House price recovery: see if your region is a winner or loser

1 min Read Published: 30 Oct 2013

Photographer: jscreationzs, The property market is on the move again, the latest data from the Land Registry show that the average price of a house in England and Wales in September 2013  was £167,063. This was an increase of 1.5% over the previous month and 3.4% over 1 year.

Positive short term outlook

When property prices start to rise we all feel better off  and tend to increase our spending which helps drive up the economy, or so the theory suggests. Also banks are inclined to be more flexible with their lending if an asset is growing in value. Add into this mix Help to Buy 2 and it seems house prices will continue to grow - at least until interest rates start to rise again.

This all sounds good news with the hope that the property market slump, which started in 2008, could soon be a distant memory. Between January 2008 and September 2013 property prices in England and Wales fell  by 7.95%  and therefore a couple years of decent  price growth could put prices back in positive territory in a couple of years.

London average figures mask the reality

Unfortunately, when it comes to property prices the devil really is in the detail. Live in one region of England & Wales and the average price has actually increased over the last five years, but live in another region and you are staring at the average price being 20% less than it was 5 years ago. This is before taking into account the impact of inflation which would exacerbate any falls in real terms.

Table  1 below gives a regional breakdown of average house prices from January 2008 to September 2013.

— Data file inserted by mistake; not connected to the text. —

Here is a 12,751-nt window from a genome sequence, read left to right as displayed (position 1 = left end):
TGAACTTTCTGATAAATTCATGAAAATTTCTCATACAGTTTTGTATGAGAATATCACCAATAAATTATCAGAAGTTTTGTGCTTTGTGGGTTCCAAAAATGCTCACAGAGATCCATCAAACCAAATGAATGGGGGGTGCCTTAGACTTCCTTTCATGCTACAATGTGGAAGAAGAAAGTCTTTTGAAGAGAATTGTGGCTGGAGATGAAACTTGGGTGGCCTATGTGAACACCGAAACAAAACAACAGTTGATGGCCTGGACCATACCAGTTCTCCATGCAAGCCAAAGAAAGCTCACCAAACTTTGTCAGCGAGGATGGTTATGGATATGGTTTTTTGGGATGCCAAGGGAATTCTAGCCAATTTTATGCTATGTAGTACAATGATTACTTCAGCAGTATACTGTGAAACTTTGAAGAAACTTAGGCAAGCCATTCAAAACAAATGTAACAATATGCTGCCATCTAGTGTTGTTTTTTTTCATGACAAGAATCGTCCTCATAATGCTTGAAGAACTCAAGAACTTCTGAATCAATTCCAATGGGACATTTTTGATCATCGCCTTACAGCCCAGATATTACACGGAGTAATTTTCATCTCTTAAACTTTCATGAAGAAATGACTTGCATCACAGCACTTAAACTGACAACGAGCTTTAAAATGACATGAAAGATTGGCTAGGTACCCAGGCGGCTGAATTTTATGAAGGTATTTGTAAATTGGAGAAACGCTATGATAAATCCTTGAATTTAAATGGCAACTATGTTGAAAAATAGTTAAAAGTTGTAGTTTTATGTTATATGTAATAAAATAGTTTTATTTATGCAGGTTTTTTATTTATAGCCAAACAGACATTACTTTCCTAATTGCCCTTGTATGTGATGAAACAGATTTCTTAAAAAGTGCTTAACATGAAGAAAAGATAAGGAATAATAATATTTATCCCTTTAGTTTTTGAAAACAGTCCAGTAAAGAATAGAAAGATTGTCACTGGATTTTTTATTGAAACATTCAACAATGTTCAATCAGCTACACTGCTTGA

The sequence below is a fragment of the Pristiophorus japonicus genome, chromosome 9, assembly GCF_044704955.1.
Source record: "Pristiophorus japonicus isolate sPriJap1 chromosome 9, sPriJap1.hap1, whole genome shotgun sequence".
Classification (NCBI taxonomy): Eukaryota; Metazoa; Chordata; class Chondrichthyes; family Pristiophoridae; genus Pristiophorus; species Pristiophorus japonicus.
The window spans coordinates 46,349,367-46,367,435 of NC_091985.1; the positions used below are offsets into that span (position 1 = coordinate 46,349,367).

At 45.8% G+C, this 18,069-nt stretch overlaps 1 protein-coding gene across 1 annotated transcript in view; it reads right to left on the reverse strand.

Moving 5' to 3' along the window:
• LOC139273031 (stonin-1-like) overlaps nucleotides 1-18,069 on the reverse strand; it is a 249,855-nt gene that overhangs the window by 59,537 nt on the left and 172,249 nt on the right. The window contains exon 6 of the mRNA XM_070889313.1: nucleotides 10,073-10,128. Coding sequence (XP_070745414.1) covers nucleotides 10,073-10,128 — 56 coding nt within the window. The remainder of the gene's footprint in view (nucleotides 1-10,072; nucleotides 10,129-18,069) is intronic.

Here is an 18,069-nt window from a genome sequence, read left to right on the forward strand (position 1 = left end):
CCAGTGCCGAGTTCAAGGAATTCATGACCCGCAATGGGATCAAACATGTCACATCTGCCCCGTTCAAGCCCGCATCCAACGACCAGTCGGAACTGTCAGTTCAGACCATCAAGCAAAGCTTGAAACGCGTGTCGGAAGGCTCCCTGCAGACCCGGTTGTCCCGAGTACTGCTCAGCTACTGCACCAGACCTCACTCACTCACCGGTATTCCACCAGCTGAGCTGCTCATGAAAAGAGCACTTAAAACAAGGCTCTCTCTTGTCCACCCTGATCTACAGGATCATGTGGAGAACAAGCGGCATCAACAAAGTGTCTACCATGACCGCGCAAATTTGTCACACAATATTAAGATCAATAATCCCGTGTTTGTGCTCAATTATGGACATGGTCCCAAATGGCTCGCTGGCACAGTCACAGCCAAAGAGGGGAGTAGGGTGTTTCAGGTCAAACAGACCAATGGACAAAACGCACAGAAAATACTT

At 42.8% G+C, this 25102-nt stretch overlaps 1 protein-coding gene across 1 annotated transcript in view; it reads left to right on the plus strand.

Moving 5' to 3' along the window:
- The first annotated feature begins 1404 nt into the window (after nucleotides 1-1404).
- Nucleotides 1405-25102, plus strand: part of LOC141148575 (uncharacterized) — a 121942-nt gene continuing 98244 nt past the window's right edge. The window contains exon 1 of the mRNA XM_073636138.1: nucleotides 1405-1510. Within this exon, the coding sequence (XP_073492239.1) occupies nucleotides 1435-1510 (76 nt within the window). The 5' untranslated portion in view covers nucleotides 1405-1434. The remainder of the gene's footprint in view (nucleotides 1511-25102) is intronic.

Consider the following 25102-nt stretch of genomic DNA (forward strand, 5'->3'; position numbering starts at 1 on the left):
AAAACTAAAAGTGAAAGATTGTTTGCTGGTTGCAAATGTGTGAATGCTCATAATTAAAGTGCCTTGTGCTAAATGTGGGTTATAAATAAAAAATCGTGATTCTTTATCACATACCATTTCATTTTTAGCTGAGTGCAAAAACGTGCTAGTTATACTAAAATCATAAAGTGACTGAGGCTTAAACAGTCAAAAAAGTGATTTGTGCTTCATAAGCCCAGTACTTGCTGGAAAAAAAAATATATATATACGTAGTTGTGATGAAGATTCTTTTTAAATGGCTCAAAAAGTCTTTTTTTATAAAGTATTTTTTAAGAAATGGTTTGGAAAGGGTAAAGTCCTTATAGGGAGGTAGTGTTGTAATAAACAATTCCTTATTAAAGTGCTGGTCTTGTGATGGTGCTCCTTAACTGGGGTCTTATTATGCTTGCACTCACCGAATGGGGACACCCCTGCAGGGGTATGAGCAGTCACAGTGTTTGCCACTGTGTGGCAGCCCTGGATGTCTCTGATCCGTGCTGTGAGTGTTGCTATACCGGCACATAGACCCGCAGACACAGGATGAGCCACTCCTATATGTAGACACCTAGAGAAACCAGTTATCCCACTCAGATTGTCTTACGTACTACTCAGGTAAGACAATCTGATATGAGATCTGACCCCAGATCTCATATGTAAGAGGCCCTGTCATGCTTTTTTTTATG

Negative equity - north/south divide

Taking England and Wales as a whole, the average house price has fallen by 7.9% from January 2008 to September 2013. In this period people owning a property in London have seen average house price growth of 12.2%, making it difficult for new buyers to raise a deposit and take the first step on the property ladder. On the other hand, those living in the North East have seen the average house price fall by almost 21%,  which may mean another 5 years before average house prices get back to the 2008 level.

Not only do the figures show that there is a north/south divide in the property market 'recovery' but it also suggests that there is a north/south negative equity divide.


 Table 1 - house price winners and losers since 2008

Region Jan-08 Sep-13 % Change
North East £127,964 £101,262 -20.9%
Yorks & Humber £144,364 £114,722 -20.5%
North West £135,824 £110,001 19.0%
Wales £139,843 £114,589 -18.1%
East Midlands £144,316 £123,967 -14.1%
West Midlands £150,810 £130,443 -13.5%
South West £193,410 £175,056 -9.5%
East Anglia £192,469 £180,017 -6.5%
South East £227,166 £218,080 -4.0%
London £350,610 £393,462 +12.2%
All £181,485 £167,063 - 7.9%

Data from the Land Registry